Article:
4. They Use their Time as Capital

When you’re part of the nine-to-five work cycle, time can be relative to the function of work. Every hour matters to the fullest. And efficient people not only know this but capitalize on the idea of time batching.

They use the time to their benefit and in manageable chunks. If they make a change in their day-to-day work schedule, then they do the same every month.

Practices to follow:

  • Make a to-do list on your way to work. 
  • Track all your projects in an Excel sheet.
  • Make a weekly to-do list on weekends.

I usually make voice notes on my way to work. This helps me save time in the initial hours of the day. You can use the notes app on your smartphone or just make a to-do list in your email. Also, make an Excel sheet with weekly review tabs where you can track all your projects in one place. This will help review your progress promptly.

Finally, use this to make a weekly to-do list at the beginning of the week. If you have a clear picture of what you wish to achieve in the coming week, the goal seems somewhat attainable. Review these weekly goals at mid-week for better results.


5. They Make Networking an Everyday Practice

While you’re reading this, think back on all the missed opportunities and conversations that didn’t happen because you were afraid to initiate communication. If you are flooded with more than three such incidences, then you need to cultivate this habit.

No one wants to be pushed out of their comfort zones but ask yourself this: “Does anything interesting ever happen in a comfort zone?”

Effort and networking are really similar in that sense. And active participation on your part is all that’s required. All one has to do is initiate a conversation, if it doesn’t lead anywhere, fine. But the possibility of its turning into anything only opens up if you make that first effort.

Practices to follow:

  • Try to find common ground in a conversation and then capitalize on that.
  • Pay attention to your colleagues and get updates on their lives.
  • Market yourself as a brand.
  • Always carry your business card with you.

It doesn't matter if your business card is in physical form or virtual. Keep it with you. And always end a possible meeting with clients or colleagues with a business card exchange. This ensures a personal touch and makes a great first impression.


6. They Deliver on Their Commitments

Talent is impressive, yes. But hard work and genuine effort are commendable attributes too. And career-oriented people recognize this. They only make the commitments they can follow through on.

If something doesn’t seem feasible to them in the given time frame, they won’t commit to it. As they recognize that a failed commitment is worse than a non-existent one.

This quality makes them indispensable as people around them can count on them as opposed to someone else who always commits to a certain thing and never delivers.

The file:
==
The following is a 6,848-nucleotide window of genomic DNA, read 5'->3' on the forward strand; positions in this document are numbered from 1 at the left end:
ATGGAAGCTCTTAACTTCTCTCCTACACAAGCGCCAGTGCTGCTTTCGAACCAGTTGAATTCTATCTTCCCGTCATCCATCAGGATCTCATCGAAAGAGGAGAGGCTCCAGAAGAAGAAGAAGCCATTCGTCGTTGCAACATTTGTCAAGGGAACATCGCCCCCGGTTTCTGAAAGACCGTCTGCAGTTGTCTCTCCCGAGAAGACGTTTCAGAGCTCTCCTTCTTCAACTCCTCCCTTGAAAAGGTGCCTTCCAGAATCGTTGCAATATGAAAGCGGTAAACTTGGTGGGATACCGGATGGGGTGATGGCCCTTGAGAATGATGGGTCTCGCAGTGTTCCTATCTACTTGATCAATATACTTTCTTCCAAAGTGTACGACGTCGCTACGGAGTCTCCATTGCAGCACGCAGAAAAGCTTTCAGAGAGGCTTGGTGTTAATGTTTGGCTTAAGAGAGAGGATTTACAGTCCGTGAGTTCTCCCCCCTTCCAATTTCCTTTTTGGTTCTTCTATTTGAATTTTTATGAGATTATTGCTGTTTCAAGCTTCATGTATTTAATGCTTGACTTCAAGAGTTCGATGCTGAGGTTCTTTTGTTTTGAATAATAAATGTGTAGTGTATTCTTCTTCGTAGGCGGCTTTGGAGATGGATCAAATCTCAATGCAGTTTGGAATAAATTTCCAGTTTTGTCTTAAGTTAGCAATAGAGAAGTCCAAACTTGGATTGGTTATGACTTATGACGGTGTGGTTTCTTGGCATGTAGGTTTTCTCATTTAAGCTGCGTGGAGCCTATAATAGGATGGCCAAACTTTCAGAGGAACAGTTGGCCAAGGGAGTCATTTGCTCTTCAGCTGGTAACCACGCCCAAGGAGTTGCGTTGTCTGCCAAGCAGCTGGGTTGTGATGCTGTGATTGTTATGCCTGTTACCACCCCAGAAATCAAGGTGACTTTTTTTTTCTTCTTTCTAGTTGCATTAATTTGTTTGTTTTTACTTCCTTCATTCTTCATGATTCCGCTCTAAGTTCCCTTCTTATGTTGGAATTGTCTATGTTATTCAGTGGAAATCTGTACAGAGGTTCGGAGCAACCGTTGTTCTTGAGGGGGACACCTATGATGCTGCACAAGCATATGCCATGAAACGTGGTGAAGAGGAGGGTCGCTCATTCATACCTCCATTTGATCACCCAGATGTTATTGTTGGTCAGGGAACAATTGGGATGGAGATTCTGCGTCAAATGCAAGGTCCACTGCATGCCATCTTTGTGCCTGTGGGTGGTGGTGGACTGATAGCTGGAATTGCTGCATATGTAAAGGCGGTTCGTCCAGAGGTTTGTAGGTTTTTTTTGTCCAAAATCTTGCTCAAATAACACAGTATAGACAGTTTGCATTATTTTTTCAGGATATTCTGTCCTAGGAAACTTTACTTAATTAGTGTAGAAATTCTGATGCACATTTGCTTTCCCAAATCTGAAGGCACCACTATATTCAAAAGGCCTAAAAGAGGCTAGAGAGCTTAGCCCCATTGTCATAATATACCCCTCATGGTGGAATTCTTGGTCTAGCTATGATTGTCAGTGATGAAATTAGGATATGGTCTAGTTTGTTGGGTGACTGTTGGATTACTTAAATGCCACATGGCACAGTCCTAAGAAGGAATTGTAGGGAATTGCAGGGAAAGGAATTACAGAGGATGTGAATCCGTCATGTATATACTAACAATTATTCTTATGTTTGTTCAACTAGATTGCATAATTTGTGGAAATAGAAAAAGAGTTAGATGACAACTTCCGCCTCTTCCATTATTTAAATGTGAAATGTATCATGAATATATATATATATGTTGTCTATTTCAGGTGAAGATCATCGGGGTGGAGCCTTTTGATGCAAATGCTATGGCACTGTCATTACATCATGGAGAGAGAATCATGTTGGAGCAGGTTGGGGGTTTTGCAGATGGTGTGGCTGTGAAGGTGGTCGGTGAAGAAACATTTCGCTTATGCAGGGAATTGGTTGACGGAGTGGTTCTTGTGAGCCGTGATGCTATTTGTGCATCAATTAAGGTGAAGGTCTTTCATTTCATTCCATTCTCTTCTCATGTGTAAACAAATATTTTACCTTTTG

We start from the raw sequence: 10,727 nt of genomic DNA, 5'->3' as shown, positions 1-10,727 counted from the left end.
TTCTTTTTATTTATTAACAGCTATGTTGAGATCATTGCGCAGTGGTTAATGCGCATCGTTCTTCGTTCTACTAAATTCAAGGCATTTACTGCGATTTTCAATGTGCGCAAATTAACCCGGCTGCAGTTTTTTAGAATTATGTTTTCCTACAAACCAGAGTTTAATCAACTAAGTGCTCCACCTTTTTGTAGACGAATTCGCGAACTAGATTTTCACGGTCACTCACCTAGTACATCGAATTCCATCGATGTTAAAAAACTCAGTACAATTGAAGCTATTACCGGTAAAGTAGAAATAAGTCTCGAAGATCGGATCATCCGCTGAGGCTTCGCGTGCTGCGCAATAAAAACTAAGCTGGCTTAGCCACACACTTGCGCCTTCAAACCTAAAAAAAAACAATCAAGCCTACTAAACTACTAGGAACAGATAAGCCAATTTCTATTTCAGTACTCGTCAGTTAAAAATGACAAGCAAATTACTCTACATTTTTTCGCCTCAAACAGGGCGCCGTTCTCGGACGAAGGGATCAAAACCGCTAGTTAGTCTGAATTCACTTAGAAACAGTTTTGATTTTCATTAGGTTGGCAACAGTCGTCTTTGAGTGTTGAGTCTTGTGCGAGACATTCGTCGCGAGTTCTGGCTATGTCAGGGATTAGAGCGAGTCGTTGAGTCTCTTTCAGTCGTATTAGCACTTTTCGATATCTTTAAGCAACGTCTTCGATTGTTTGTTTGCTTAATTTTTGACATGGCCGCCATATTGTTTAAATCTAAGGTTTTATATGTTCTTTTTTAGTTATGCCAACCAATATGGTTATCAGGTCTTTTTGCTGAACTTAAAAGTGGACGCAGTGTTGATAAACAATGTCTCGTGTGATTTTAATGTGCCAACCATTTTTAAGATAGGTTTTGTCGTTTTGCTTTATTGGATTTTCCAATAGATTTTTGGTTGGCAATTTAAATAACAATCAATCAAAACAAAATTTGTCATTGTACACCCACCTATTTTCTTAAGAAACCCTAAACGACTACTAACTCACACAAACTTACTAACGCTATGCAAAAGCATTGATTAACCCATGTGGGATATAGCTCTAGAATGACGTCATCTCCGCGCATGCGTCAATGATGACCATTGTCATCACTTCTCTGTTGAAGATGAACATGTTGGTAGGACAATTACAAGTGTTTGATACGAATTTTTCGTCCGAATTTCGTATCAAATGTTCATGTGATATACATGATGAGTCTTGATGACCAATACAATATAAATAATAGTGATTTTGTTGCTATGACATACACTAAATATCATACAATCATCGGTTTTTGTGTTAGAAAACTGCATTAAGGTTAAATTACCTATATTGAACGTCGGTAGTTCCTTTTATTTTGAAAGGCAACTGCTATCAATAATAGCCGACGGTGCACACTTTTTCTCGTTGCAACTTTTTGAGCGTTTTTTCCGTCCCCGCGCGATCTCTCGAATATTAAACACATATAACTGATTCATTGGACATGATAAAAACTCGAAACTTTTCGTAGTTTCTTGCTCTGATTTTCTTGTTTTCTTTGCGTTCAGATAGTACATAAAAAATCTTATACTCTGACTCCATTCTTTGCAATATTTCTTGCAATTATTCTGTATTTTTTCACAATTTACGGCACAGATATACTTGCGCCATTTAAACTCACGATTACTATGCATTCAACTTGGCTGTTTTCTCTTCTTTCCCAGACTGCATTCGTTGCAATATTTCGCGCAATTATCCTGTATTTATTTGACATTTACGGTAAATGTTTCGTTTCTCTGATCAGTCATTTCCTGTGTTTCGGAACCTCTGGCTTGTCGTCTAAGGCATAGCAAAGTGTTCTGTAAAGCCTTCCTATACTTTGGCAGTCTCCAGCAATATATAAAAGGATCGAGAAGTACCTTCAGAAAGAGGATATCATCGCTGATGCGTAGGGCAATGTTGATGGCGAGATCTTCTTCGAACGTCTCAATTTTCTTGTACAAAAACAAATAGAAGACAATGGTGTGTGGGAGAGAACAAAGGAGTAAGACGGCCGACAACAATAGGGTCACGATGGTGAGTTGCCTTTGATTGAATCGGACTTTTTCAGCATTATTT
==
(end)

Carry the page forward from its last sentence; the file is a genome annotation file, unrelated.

Practices to follow:

  • Always analyze the work you are already committed to before agreeing to a deadline.
  • When necessary, learn to say no.
  • Use all the resources available to deliver on a time.
  • Approach every commitment as a deliverable.


7. They Don’t Shy Away From Going the Extra Mile

Two days ago, my supervisor asked me to complete a three-day job in three hours since he was running late that day. I was continuously coordinating with him on phone to get the job done in such a short time. At lunchtime, I sent him a text saying, “I am going for lunch.” But when I returned to my desk, he was already present.

He looked at me surprised and asked, “Weren’t you off to lunch?” I said, “I was. I am done.” And then he checked the time stamp on the message I sent him. Turns out, I had my lunch in nearly eight minutes.

I’m not saying you should sacrifice healthy eating habits. The point is a little extra effort, however minuscule, always shows. And these small moments and incidents paint your career’s big picture.

So, even if something seems out of your comfort zone, give it your best shot.

Practices to follow:

  • Work smarter, not harder.
  • Use technology to your advantage.
  • Organize your tasks with your team members.

Grow Your Career How to Counter Offer in a Salary Negotiation


The Takeaway

People are not born productive. They aren’t just proactive for the sake of it. Rather, it’s a culture. And these habits are definitive steps you can take to be part of that culture.

So, if you want to do a tad bit extra at work and need a framework to follow, then these habits must be your go-to. Measure your results, not your time.

A bit of effort and mindfulness can change in your career.

Hiring Now
Healthtech • Other • Sales • Software • Analytics • Conversational AI